Vorwort auch auf Deutsch
Dear SCENARIO Readers,
This 20th SCENARIO issue marks a full decade of commitment to paving the way towards a performative teaching and learning culture. We will celebrate the 10th anniversary at our conference Performative Spaces in Language, Literature and Culture Education in May 2017 (University College Cork, May 25-28).
This issue starts off with our rubric Texts around Theatre, in which we present an excerpt from the autobiographical novel To the Theatre by Lili Grün. The focus is on a young woman whose dream to become an actress has become true, and a theatre engagement in the province seems to be the long-awaited chance for her debut. The excerpt from Grün’s novel, first published in 1935, traces the young woman’s first steps on the stage that means the world to her.
The issue contains four main articles:
Richard Bale (Brunel University, London, UK) focuses on the aspect of interpreter education. In his article entitled Online to On Stage: Towards a performative approach to interpreter education he proposes that a renewed focus on the interpreter as a language user and as a performer is necessary.
Alba Bordetas (University of Toulouse – Jean Jaurès, France) discusses aural-visual comprehension from the perspective of the semiotics of theatre. Developing aural-visual comprehension in a foreign language by filmed theatre demonstrates how filmed theatre has proved to be an innovative and motivating learning tool in the teaching of Spanish as a Foreign Language.
The following two articles focus on EFL teaching in Japan.
Matthew Michaud (University of British Columbia, Vancouver, Canada) & Todd Hooper (Setsunan University, Osaka, Japan) present an English as a foreign language (EFL) drama in language acquisition scriptwriting project. Their article Cultivating student understanding of context through drama and scriptwriting highlights that participating in scriptwriting activities may improve Japanese students’ ability to identify the context of English language conversations.
In Enhancing EFL learning in college through performance festivals – a holistic approach, Yasuko Shiozawa (Bunkyo University, Japan) & Miho Moody (Nagoya University, Japan) refer to a 20 year-old tradition of organising performance festivals and point out the learning benefits for Japanese EFL learners who actively participated in these festivals.
The German professional association Bundesarbeitsgemeinschaft (BAG) Spiel & Theater e.V. aims to develop an international glossary of key terms in the area of Performative Arts and Pedagogy and has invited professionals from outside Germany to become involved in this project. When on November 13th 2016 the 4th SCENARIO FORUM SYMPOSIUM took place at University College Cork professionals who are based at universities in English-speaking countries (Canada, United Kingdom, Ireland) participated in a Group Discussion which aimed to to explore the challenges of intercultural discourse in the area of Performative Arts and Pedagogy. We are pleased to present a transcription of the discussion in this issue.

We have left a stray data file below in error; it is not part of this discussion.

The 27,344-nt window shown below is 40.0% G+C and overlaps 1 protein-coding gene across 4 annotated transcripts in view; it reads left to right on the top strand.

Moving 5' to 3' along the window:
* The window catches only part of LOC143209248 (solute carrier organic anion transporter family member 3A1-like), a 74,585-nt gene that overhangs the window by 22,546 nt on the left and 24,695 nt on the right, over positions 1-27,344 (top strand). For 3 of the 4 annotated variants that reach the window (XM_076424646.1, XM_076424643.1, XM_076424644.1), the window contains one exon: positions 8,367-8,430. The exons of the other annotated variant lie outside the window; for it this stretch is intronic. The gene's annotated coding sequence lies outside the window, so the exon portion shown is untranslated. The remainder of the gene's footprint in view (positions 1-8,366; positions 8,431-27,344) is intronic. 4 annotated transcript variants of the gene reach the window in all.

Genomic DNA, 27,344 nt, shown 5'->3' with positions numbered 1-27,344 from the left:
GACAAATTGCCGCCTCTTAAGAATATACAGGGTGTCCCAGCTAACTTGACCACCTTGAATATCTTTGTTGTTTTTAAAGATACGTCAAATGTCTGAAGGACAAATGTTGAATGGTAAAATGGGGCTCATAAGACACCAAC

It also features a text in our rubric Student Voices. Based on observations recorded in a personal course journal written while he was enrolled in the course College German Teaching at Indiana University during the Fall of 2016, Ben Swakopf (Indiana University, Bloomington, USA) observes that drama forces students outside of themselves while allowing them to hide behind fantastical roles. Creating more dangerous safe-spaces: A performative remedy for classroom solipsists? argues that forms of performative pedagogy can create a classroom atmosphere that is actually safer – and more vibrant – than before.
We are happy to introduce our new rubric Country Report which is linked to the SCENARIO Correspondents Initiative. Colleagues from different countries act as “SCENARIO Correspondents” and introduce SCENARIO readers to the performative arts infrastructure and historical and current developments in the area of performative pedagogy in their country. In this issue, Dagmar Höfferer (Bundesarbeitsgemeinschaft Theater in der Schule/IDEA Austria, Vienna) focuses on AUSTRIA and Amir Hossein Esmkhani (Iranzamin Language School, Zanjan, Iran) on the developments in IRAN.
This issue also contains three book reviews: Micha Fleiner’s (2016) Performative Künste im Hochschulstudium by Sandrine Eschenauer (Université Paris-Est, France), Alan Ayckbourn’s Theaterhandwerk. 101 selbstverständliche Regeln für das Schreiben und Inszenieren by Nina Hasenzagl (Pädagogische Hochschule Wien/Krems, Austria), and Claudia Agnes Müller’s Forschendes Theater. Chancen und Potential im Kontext von Spracherwerb, transkultureller Landeskunde und studentischer Performance (2015) by Anne Steiner (University of Education, Freiburg, Germany).
We conclude with a report by Stefanie Giebert (University of Reutlingen, Germany) & Eva Göksel (Pädagogische Hochschule Zug, Switzerland) on the Drama in Education Days 2016 conference in Reutlingen.
We wish all our readers health, happiness and lots of creative energy in the New Year 2017,
Manfred Schewe & Susanne Even
Cork and Bloomington – January 2017